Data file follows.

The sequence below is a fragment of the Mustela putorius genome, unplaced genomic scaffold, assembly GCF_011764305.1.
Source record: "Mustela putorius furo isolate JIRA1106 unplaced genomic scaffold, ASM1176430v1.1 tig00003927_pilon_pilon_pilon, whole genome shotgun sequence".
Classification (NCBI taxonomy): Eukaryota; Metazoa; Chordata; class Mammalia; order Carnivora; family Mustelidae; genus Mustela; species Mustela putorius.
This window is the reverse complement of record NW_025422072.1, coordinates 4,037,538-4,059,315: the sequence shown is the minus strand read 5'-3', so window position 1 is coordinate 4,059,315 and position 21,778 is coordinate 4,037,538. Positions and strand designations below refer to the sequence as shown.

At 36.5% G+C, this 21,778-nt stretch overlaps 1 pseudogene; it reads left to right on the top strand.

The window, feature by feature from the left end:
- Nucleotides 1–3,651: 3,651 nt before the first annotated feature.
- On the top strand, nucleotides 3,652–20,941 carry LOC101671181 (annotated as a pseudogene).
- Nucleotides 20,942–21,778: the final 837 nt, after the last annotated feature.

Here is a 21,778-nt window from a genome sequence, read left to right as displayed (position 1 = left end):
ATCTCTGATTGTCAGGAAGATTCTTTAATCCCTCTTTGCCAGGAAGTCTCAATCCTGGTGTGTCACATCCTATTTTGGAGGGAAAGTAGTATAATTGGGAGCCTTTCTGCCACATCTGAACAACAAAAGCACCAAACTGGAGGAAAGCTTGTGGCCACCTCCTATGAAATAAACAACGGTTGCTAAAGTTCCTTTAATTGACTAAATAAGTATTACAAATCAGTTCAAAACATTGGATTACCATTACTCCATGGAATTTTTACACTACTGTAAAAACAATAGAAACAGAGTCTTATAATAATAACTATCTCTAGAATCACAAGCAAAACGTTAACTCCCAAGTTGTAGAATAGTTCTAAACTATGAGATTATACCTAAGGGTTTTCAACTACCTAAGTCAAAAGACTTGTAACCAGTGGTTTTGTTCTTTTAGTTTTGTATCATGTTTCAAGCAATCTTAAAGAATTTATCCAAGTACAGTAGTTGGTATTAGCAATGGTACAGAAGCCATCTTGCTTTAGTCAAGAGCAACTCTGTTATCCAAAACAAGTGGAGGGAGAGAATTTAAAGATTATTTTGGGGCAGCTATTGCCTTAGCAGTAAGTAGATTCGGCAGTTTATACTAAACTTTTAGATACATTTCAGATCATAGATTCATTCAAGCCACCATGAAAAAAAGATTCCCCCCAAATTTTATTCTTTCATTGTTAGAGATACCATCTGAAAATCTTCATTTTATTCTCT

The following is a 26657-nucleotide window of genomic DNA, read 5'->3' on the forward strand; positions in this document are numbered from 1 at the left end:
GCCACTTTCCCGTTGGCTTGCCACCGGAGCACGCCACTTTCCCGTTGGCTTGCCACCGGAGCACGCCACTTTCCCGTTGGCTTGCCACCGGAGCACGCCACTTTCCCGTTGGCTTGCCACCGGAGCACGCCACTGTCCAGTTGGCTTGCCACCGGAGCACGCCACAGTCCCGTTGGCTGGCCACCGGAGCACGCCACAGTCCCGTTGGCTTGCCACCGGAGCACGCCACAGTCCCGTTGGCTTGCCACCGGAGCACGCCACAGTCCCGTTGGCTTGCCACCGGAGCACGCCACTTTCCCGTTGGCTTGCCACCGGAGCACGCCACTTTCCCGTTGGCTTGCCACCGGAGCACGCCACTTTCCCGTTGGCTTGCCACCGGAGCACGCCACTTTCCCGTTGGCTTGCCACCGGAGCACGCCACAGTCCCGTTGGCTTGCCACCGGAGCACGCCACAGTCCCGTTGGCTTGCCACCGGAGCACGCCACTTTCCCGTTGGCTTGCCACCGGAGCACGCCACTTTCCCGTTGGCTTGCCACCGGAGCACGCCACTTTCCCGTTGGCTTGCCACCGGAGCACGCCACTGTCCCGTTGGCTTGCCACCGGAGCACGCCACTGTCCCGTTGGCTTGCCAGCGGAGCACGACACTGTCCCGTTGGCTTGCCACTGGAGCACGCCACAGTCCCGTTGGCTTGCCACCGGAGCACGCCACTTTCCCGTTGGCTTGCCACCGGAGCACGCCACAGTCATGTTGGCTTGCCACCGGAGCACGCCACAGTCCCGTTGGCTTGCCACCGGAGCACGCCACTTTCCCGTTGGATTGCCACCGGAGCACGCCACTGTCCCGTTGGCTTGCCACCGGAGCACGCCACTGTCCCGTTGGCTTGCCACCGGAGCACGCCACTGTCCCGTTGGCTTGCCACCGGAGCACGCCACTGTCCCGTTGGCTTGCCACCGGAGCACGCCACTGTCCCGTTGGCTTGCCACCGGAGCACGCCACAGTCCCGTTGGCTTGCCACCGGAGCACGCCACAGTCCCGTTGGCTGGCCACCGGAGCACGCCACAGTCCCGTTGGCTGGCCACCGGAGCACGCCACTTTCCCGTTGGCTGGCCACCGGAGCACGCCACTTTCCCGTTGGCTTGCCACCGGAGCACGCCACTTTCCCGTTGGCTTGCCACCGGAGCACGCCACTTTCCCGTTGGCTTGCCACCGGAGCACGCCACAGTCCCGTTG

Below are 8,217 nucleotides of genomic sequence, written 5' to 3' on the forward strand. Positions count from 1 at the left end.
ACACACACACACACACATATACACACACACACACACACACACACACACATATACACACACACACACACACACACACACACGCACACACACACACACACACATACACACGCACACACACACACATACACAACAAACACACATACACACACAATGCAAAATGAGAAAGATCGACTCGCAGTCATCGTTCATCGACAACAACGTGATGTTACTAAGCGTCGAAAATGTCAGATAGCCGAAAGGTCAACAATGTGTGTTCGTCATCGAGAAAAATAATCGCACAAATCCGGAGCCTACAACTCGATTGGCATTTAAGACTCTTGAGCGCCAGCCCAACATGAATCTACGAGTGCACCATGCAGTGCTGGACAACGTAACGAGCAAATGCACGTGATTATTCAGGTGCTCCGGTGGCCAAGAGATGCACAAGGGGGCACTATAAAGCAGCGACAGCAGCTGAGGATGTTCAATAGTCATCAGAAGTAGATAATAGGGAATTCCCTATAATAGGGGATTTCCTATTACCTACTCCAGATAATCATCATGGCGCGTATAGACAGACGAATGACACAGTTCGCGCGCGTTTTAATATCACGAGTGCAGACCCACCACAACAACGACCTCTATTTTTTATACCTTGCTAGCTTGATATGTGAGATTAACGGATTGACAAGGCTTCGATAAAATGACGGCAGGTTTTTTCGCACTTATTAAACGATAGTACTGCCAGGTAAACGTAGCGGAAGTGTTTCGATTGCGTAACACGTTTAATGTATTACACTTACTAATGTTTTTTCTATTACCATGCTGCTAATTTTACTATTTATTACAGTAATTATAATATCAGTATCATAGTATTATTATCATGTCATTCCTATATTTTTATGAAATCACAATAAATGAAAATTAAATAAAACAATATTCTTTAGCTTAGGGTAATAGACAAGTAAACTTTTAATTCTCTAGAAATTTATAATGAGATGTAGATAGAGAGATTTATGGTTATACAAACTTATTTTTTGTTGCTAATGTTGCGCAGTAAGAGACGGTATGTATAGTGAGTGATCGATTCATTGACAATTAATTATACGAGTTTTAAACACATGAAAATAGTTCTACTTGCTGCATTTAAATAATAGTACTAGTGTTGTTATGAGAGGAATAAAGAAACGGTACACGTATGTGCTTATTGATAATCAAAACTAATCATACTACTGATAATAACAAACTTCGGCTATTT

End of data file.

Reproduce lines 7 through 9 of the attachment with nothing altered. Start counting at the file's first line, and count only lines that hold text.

- Nucleotides 1–3,651: 3,651 nt before the first annotated feature.
- On the top strand, nucleotides 3,652–20,941 carry LOC101671181 (annotated as a pseudogene).
- Nucleotides 20,942–21,778: the final 837 nt, after the last annotated feature.